"His neck was flexed forcibly while his head was against the floor, and immediately after the injury he had severe pain of the cervical spine ... [which] shows that games such as British bulldog can be as dangerous as rugby football."

British Medical Journal, June 1985

The game has occasionally resulted in slight injury, such as cuts and grazes, owing to its rough nature, but when schools started to fear more serious injury and legal action, many took the decision to ban the game. One such serious injury was reported in the British Medical Journal in June 1985, reporting a child had suffered a spinal injury whilst playing the game. Some schools decided to discourage the game, others implemented an outright ban. A 2008 survey of one thousand children by the British National Children's Bureau revealed a third of them had been banned from playing the game. Although no national ban was agreed in the United Kingdom, many schools feel that health and safety laws and regulations leave them no choice but to ban the traditional game.

Recently, there has been a change of attitudes towards the game. Many schools now see it as a traditional sport that should not be lost, an attitude which has prospered as concerns about how much exercise children do become more prevalent. In September 2008, the Local Government Association decided that, in an attempt to reduce child obesity, it would advise councils and authorities in England and Wales to encourage the game, along with other such playground activities. Nevertheless, some organizations fear the traditional game will still be lost as schools will introduce certain rules restricting the boisterousness of the game.[1]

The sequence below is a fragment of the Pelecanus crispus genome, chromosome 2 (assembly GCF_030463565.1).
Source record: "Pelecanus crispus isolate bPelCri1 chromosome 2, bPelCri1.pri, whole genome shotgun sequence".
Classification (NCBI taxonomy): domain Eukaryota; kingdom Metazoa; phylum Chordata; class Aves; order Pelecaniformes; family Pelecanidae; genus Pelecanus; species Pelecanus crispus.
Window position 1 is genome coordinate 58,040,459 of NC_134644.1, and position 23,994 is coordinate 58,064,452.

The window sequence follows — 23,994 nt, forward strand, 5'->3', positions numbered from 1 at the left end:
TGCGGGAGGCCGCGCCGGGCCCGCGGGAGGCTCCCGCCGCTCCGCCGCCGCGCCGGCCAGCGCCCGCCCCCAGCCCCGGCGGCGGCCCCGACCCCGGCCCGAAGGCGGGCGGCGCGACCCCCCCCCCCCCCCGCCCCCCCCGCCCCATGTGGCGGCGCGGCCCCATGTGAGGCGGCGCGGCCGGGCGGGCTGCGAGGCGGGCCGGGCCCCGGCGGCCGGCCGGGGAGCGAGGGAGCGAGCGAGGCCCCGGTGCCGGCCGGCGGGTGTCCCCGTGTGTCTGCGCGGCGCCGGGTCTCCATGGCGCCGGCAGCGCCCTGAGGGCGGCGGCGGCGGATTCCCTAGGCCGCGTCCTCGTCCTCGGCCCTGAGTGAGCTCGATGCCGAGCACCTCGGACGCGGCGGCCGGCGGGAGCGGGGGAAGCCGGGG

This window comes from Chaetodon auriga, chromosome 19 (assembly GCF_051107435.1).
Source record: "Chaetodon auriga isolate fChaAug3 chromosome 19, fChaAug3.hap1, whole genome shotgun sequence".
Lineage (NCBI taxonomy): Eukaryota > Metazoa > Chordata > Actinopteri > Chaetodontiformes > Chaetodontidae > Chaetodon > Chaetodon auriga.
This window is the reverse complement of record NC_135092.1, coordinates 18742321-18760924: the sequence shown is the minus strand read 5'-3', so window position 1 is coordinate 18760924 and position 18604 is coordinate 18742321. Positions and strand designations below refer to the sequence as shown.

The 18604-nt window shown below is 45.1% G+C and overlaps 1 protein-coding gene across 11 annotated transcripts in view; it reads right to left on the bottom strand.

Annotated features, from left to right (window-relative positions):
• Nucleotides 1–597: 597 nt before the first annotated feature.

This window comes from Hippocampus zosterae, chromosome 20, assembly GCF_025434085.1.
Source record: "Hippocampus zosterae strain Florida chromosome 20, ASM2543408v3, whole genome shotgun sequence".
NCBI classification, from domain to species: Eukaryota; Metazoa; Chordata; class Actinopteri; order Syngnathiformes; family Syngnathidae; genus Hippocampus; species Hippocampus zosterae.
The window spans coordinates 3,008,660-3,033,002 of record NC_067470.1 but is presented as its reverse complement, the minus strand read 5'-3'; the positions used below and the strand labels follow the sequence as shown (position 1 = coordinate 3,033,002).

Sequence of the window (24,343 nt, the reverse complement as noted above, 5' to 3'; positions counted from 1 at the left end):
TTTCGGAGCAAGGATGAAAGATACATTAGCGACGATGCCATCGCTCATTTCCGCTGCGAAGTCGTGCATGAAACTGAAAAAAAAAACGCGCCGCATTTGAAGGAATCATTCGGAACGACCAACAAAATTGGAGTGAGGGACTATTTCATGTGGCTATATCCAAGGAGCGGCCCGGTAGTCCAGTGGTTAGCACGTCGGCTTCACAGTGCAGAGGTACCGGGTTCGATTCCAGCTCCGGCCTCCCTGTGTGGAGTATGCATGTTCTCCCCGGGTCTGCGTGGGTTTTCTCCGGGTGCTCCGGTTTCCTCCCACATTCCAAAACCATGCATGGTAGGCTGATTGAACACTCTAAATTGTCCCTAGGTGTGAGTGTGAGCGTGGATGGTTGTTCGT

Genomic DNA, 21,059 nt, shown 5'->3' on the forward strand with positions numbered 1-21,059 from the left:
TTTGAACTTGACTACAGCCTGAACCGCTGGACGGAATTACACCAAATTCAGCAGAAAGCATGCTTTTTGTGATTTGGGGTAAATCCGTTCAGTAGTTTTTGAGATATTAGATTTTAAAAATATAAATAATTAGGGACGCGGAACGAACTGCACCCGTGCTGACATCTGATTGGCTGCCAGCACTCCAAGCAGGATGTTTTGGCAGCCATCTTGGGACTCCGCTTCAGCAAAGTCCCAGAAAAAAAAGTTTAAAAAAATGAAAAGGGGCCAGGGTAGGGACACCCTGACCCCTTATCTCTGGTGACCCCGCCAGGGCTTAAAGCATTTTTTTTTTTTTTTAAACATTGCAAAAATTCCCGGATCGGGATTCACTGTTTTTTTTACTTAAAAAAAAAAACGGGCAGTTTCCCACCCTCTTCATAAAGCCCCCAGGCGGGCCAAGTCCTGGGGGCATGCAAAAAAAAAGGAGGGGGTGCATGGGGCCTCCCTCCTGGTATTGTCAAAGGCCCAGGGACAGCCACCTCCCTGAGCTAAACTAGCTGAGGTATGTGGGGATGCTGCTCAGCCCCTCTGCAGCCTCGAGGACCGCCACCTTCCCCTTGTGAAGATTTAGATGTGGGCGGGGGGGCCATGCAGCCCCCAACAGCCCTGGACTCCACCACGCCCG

A 2011 survey of a British Teachers' Union reports that the game is increasingly being banned by schools as they become more risk-averse.[8]

See also

References

  1. ^ a b McFarlane, Andy (2008-09-02). "UK | Magazine | The return of British Bulldog". BBC News. http://news.bbc.co.uk/1/hi/uk/7592648.stm. Retrieved 2009-07-14. 
  2. ^ McQueen, Craig (22 October 2008). "New book celebrates games which were playground favourites of yesteryear". Daily Record. http://www.dailyrecord.co.uk/news/editors-choice/2008/10/22/new-book-celebrates-games-which-were-playground-favourites-of-yesteryear-86908-20827082/. Retrieved 2009-10-15. 
  3. ^ Grover, Kathryn (1992). Hard at play: leisure in America, 1840-1940. Univ of Massachusetts Press. pp. 262. ISBN 0870237926. http://books.google.co.uk/books?id=Yu2oPyz_cusC&pg=PA242#v=onepage&q=&f=false. 
  4. ^ Sarah Thomson (2000), "Playground or Playpound: the contested terrain of the primary playground", Department of Education, Keele University, cited in "Break with tradition", Times Educational Supplement, 22 December 2000, retrieved 19 May 2007
  5. ^ "The games children play", BBC News Online, 21 May 1999, retrieved 19 May 2007
  6. ^ Alastair Taylor, "Barmy teachers ban tag", The Sun, undated, retrieved 19 May 2007
  7. ^ "Column 8". The Sydney Morning Herald. 9 August 2005. http://www.smh.com.au/news/column-8/column-8/2005/08/08/1123353261500.html. 
  8. ^ "British bulldog 'vanishing from schools'". BBC News. 2011-04-19. http://www.bbc.co.uk/news/education-13117707. Retrieved 2011-04-19.